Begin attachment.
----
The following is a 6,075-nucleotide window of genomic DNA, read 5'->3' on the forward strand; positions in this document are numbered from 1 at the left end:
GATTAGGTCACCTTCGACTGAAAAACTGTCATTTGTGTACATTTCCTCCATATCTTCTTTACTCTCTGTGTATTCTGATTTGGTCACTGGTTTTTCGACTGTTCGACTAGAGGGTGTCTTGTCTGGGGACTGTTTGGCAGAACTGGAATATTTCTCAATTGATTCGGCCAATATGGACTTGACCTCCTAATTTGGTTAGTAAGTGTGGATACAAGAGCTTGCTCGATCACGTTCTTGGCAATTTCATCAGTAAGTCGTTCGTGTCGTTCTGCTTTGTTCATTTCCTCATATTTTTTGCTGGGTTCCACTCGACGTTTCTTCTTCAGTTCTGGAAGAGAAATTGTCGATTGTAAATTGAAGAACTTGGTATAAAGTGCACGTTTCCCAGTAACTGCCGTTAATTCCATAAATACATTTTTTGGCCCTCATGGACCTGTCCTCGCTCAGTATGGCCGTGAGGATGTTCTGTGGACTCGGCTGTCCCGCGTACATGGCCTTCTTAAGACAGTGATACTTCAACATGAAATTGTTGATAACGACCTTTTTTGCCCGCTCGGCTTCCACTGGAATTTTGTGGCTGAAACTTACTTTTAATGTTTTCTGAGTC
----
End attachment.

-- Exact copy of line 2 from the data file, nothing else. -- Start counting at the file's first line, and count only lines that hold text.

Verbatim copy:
GATTAGGTCACCTTCGACTGAAAAACTGTCATTTGTGTACATTTCCTCCATATCTTCTTTACTCTCTGTGTATTCTGATTTGGTCACTGGTTTTTCGACTGTTCGACTAGAGGGTGTCTTGTCTGGGGACTGTTTGGCAGAACTGGAATATTTCTCAATTGATTCGGCCAATATGGACTTGACCTCCTAATTTGGTTAGTAAGTGTGGATACAAGAGCTTGCTCGATCACGTTCTTGGCAATTTCATCAGTAAGTCGTTCGTGTCGTTCTGCTTTGTTCATTTCCTCATATTTTTTGCTGGGTTCCACTCGACGTTTCTTCTTCAGTTCTGGAAGAGAAATTGTCGATTGTAAATTGAAGAACTTGGTATAAAGTGCACGTTTCCCAGTAACTGCCGTTAATTCCATAAATACATTTTTTGGCCCTCATGGACCTGTCCTCGCTCAGTATGGCCGTGAGGATGTTCTGTGGACTCGGCTGTCCCGCGTACATGGCCTTCTTAAGACAGTGATACTTCAACATGAAATTGTTGATAACGACCTTTTTTGCCCGCTCGGCTTCCACTGGAATTTTGTGGCTGAAACTTACTTTTAATGTTTTCTGAGTC